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When the Sun Shines on Antarctica


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About the Author

Irene Latham is the author of more than a dozen current and forthcoming works of poetry, fiction, and picture books, including Can I Touch Your Hair? Poems of Race, Mistakes, and Friendship (co-written with Charles Waters). Winner of the 2016 ILA Lee Bennett Hopkins Promising Poet Award, she became obsessed with octopuses after reading The Soul of an Octopus by Sy Montgomery. Just like Agnes, she enjoys sending--and receiving--postcards. Visit her at Anna Wadham is the illustrator of several picture books and has an MA in children's book illustration. She lives in Norwich, England, where she enjoys the rooftop views from her flat and the city cafes.


"The creators of Dear Wandering Wildebeest: And Other Poems from the Water Hole (2014) here offer poetry and art focused on the Antarctic summer. The 15 poems spotlight animals (whales, penguins, seals, krill, midges, and petrels), plants (hair grass, red algae, and moss), and natural features (brinicles and icebergs). Most poems are presented on double-page spreads that also include full color art and a scientific sidebar. For example, Latham compares the freezing power of brinicles to a magic wand that casts 'an icy spell / on the sea / floor, / entombing / all it touches.' Wadham's art depicts a briny icicle flash freezing every life form it encounters, while the explanatory note further clarifies how these features work. Similar in approach to Joyce Sidman and Rick Allen's books (Winter Bees and Other Poems of the Cold, 2014), this pairs nicely with Judy Sierra's penguin-themed Antarctic Antics (1998) and will be welcomed by classrooms combining poetry and science."--Booklist


"In this collection of poetry about a wide variety of Antarctic flora and fauna, Latham does a compelling job of presenting facts alongside verse. While the poetry varies, the tidbits are enlightening and likely to spark discussion among readers. Latham is knowledgeable and mindful about introducing young readers to lesser-known concepts and creatures. 'Southern Giant Petrel at the Seashore' is as funny as it is interesting, and children will be encouraged to learn more about this bird. Other attempts are less compellingly written and don't read as fluidly. Through stunning, evocative artwork, Wadham brings the hues of the Antarctic to life. Although the animals are not depicted in an anatomically precise fashion, they nonetheless are enjoyable and help enhance the text. VERDICT: A delightful assortment of verse that is enhanced by stimulating information and charming illustrations."--School Library Journal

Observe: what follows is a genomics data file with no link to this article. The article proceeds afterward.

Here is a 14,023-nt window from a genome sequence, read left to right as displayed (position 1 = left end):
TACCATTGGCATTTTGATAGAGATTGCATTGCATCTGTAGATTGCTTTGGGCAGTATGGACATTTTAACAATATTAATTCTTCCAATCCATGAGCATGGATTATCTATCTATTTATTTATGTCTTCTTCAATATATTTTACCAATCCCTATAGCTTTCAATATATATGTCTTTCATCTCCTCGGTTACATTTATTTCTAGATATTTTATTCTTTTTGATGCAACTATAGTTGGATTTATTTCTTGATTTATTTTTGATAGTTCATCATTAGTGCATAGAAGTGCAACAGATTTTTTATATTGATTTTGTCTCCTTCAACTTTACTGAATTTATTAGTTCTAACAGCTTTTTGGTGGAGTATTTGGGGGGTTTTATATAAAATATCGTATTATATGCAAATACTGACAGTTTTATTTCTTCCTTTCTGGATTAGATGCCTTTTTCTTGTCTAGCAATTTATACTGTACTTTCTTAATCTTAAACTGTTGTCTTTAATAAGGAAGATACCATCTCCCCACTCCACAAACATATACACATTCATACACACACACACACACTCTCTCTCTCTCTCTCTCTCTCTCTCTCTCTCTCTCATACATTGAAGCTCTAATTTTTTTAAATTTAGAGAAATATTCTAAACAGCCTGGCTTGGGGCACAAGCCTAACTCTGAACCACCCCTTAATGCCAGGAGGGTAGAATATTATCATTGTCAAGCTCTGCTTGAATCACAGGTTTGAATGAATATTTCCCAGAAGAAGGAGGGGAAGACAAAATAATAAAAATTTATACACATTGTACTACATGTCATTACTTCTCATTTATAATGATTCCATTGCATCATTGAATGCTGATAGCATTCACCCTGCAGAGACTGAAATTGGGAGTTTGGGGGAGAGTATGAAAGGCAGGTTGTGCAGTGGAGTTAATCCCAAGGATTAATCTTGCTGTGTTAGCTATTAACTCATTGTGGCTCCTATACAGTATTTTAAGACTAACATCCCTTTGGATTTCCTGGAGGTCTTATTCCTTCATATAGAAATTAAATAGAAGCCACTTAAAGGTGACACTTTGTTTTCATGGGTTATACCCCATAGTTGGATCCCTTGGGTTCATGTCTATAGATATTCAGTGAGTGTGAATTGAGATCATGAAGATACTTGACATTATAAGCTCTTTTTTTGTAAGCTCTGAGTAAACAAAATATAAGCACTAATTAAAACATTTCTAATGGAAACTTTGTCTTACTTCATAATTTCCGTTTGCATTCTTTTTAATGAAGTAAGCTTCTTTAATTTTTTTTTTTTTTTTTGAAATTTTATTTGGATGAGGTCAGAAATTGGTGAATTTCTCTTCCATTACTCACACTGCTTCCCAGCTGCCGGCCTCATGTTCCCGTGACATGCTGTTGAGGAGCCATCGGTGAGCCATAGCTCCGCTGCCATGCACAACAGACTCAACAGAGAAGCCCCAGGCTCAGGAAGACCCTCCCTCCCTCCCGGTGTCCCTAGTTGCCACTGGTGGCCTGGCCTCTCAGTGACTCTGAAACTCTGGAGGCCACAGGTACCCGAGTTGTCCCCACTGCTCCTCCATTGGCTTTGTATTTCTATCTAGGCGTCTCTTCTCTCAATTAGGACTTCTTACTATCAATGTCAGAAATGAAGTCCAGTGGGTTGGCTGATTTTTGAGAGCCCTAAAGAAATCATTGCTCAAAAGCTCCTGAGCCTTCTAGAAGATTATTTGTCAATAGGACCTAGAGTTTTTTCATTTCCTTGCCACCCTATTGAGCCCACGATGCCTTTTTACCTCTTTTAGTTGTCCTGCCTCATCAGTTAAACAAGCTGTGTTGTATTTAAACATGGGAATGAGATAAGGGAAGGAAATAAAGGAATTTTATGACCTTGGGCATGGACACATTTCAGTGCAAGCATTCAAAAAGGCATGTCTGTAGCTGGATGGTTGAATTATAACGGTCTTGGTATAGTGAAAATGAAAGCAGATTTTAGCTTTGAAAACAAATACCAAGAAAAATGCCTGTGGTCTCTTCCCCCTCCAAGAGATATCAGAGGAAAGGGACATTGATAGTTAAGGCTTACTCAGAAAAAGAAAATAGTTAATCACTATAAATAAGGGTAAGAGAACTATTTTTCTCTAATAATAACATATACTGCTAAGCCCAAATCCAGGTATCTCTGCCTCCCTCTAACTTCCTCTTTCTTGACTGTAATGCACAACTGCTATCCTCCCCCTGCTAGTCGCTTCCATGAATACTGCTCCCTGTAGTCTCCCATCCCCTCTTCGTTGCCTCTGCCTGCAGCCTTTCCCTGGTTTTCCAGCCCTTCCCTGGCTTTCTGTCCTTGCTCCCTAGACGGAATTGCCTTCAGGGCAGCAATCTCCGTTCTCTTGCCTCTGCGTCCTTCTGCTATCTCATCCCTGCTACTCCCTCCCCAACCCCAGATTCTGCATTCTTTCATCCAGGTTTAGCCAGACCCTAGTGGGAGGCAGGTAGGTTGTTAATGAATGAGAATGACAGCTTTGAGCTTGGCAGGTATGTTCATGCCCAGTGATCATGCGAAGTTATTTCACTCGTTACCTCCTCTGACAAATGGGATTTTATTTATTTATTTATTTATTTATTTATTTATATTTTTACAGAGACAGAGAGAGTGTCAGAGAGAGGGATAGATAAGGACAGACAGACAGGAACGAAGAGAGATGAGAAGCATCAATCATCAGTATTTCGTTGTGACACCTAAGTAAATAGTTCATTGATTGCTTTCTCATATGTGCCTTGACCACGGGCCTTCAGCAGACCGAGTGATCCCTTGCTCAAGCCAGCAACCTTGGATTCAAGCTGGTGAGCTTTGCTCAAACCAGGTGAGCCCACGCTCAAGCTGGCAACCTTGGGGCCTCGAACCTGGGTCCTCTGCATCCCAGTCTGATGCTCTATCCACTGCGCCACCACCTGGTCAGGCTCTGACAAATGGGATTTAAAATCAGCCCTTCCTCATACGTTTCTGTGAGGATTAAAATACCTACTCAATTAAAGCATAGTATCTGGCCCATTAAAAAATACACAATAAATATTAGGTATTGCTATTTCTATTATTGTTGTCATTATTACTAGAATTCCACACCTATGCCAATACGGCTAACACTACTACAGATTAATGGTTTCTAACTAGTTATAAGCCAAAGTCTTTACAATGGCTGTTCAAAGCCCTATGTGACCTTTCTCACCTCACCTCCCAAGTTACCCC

"For six months straight, the sun shines in Antarctica, and the ice and oceans are alive with activity. Latham's collection of poems introduces young readers to the rituals and transitions experienced by Antarctica's diverse flora and fauna during its extended, though freezing, summer season. The return of the sun brings with it migratory birds and whales, the shedding of winter coats, and the birth and growth of the next generation. Each spread uses a poem and soft illustration to present a scene of Antarctic summer, which a small text box of factual information explains in more detail. Readers become acquainted with a variety of life both above and below the water, including multiple species of penguins and seals. The gentle illustrations excel at balancing both the frigid iciness and the blossoming hope of spring. Though playfulness abounds, this is not a romanticized portrait of life in the polar south--to survive, alphas must battle for mates, and predators must catch prey. The one misstep is the lack of direct representation of climate change in the poems and illustrations. Considering how dramatic the effects of climate change are on both the landscape and the life of the region, its mere two mentions in text boxes feel insufficient. A tender, lively, and mostly thoughtful tour through summer on the frozen continent."--Kirkus Reviews


"The team behind Dear Wandering Wildebeest moves from African watering holes to Antarctic expanses in 15 playful, informative poems. In a personal ad of sorts, an Adelie penguin seeks 'a guy with a white-ringed eye/ who looks just like me.' Bull elephant seals square off, WWE style ('At stake, the fate of fifty cows/ and the right to roam the beach'). And one poignant poem compares krill to 'a trillion/ tiny astronauts/ without/ a ship.' Substantial sidebars offer details about everything from petrels ('When they find a carcass, they often gorge themselves until they become too heavy to fly') to brinicles (a portmanteau of brine and icicle)--melting, dripping seawater 'so cold it causes the water around it to instantly freeze.' Wadham's paintings adeptly match the whimsical and mysterious notes in Latham's poems, making for a fascinating study of the Antarctic's singular creatures and features."--Publishers Weekly


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